“What makes a helicopter different from an aeroplane is that the noise emissions depend heavily on the flying conditions and on the direction of flight. In other words, where you are with respect to the chopper is one of the factors determining the perceived nuisance. That aspect was not included in the standard methods and we had to work out how to get it into this model.”
They managed that by expressing the helicopter’s noise emissions in what are referred to as ‘noise hemispheres’. These half-ball shapes let the consortium record the noise source levels as radiated in every direction. To populate a database of noise hemispheres with suitable source data, noise measurement projects were carried out for eleven types of helicopters. To allow measurements to be made for multiple emission angles at the same time (i.e. where the sound is coming from), the consortium used a four-hundred metre long row of microphones on the ground. The NORAH model is already being used in the Netherlands, but the ultimate goal is that there should be a standardised model for all EU member states.
He is proud that a model his group helped to develop will probably shortly be in use throughout Europe. “Turning an idea into a fully-fledged working model and having a genuine social impact as a result, well, that’s really satisfying.”
Balance between scientific and industrial applied research
Marthijn finds it difficult to strike a balance between industry on the one hand, which benefits more from practically-oriented research questions, and more innovative and fundamental research on the other. “The focus at NLR is on applied research, but you sometimes need studies at a more fundamental level too if innovations are to be achieved. That kind of research is largely done at the technical universities, where scientists – often still young ones – think out and test completely new ideas at the conceptual level.”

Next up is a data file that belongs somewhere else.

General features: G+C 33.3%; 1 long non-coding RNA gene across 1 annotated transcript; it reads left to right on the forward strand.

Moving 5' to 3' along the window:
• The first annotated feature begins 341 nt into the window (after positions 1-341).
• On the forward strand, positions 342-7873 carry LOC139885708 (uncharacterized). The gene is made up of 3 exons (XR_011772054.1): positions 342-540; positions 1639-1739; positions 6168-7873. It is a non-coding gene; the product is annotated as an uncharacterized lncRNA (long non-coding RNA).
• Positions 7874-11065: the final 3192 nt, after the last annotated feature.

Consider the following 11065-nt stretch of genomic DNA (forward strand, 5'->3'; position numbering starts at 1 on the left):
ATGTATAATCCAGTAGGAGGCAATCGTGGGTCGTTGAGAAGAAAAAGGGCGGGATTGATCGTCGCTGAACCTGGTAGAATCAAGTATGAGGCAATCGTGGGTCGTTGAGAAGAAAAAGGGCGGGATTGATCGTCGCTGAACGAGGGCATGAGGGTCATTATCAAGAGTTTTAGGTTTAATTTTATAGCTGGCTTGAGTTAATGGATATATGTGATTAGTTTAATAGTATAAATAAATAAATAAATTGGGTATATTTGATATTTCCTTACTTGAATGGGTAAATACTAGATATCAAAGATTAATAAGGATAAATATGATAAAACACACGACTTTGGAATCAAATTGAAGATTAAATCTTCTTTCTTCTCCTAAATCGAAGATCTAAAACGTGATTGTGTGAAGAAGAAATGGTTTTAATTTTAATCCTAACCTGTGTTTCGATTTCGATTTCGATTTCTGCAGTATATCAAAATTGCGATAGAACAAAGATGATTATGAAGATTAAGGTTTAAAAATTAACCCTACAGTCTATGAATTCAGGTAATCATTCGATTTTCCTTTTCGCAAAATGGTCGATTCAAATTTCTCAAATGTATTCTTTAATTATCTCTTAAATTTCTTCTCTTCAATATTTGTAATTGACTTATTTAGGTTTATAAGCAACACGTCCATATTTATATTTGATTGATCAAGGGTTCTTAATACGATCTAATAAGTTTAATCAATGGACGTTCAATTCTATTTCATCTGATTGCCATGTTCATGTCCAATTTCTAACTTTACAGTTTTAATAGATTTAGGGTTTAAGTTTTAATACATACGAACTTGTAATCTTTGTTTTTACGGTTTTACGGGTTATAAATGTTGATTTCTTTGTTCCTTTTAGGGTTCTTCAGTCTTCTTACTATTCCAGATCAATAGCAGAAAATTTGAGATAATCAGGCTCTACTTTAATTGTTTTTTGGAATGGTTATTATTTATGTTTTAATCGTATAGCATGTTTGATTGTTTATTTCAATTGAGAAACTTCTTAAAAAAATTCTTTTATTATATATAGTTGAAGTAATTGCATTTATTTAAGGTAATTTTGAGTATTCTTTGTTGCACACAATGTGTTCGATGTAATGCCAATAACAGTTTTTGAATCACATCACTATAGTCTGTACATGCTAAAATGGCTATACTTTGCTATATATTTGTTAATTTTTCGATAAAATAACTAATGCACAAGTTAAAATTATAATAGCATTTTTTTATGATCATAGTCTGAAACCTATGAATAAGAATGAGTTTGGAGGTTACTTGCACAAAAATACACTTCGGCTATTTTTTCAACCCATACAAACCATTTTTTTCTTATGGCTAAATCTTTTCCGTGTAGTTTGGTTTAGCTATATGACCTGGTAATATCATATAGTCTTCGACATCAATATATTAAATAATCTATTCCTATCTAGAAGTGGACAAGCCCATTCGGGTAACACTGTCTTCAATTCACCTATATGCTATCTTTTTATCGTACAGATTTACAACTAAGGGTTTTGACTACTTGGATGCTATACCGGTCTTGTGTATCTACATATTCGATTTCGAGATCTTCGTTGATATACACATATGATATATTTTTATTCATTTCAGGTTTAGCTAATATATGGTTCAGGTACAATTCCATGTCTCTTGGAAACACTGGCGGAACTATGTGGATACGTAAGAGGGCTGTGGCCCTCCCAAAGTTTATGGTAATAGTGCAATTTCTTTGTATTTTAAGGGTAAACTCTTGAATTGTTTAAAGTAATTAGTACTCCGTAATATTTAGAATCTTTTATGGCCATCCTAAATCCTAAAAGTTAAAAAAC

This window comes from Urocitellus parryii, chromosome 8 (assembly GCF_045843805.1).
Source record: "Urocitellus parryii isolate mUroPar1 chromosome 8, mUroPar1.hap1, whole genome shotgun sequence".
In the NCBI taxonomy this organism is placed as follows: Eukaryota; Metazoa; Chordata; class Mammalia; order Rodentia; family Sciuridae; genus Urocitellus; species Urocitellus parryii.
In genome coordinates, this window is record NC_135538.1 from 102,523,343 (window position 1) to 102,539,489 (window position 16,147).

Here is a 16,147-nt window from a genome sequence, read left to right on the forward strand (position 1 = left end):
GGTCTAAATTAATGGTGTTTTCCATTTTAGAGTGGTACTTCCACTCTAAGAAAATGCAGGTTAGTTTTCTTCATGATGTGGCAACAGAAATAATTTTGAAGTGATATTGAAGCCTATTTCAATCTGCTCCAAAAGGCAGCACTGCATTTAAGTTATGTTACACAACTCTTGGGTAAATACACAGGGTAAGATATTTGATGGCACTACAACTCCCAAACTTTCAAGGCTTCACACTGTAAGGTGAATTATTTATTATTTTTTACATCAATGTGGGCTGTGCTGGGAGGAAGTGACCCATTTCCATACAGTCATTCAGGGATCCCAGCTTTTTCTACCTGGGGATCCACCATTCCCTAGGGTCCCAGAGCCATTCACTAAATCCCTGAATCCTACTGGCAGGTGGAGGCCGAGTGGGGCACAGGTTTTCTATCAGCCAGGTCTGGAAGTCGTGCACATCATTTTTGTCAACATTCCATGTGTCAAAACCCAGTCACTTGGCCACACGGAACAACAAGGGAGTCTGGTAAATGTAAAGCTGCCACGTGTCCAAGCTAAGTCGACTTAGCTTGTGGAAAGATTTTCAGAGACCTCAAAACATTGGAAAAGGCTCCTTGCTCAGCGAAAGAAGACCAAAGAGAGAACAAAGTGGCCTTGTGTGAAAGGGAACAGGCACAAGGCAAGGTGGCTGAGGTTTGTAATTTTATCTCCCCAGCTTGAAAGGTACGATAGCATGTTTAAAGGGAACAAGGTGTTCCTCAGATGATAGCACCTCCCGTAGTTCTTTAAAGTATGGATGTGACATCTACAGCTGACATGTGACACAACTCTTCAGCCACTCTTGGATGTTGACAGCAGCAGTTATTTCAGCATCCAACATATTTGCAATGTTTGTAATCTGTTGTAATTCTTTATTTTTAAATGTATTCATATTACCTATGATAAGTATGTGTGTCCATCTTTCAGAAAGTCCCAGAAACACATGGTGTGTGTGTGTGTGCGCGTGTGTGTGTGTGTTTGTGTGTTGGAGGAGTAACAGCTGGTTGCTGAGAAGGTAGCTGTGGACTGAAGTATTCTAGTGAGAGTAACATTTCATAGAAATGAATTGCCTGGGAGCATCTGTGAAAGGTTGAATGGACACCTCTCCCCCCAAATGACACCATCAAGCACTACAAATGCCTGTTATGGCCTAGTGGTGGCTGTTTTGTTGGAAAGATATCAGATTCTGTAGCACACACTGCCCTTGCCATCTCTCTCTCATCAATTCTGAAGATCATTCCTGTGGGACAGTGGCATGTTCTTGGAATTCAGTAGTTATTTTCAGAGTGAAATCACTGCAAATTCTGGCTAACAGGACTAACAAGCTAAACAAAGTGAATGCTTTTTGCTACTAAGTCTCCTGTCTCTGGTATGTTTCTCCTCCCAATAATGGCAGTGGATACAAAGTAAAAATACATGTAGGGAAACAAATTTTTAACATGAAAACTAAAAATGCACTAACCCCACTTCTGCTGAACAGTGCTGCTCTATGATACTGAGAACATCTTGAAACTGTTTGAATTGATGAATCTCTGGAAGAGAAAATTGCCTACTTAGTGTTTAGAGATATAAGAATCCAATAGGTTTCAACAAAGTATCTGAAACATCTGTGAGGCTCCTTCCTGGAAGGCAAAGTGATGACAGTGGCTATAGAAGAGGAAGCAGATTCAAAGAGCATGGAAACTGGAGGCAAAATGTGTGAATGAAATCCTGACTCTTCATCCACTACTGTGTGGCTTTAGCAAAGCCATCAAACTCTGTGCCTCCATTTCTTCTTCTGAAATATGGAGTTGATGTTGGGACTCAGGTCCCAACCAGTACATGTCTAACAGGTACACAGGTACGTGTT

In his role as principal scientist, he has for instance worked with TU Delft on a flow measurement technique that works using small soap bubbles filled with a little helium. Those bubbles have precisely the same density as air and so they can follow the airflows precisely. That not only generates magical images when the soap bubbles are illuminated with lasers but also now allows large-scale flow measurements to be carried out around wind-tunnel models in industrial tests. “Without that cooperation, in which graduate students devoted four years of their full attention, creativity and development to setting up the technique, we wouldn’t have been in a position to offer this measurement method to our clients today. Making sure that these two worlds – the scientific and industrial aspects of applied research – come together is precisely the kind of bridging function that I think NLR ought to be fulfilling.”
It is typical of the interview: before you know it, Marthijn has moved on to yet another aspect of his work that he finds so interesting. And there is that same leitmotif again: weighing things up against each other. “For me, it’s not about seeing a really neat aircraft flying. For me, it’s about the extremes: how silent can we make an aircraft, without compromising on performance? That’s the challenge for me, as well as perhaps being a bit of the magic of aviation too.”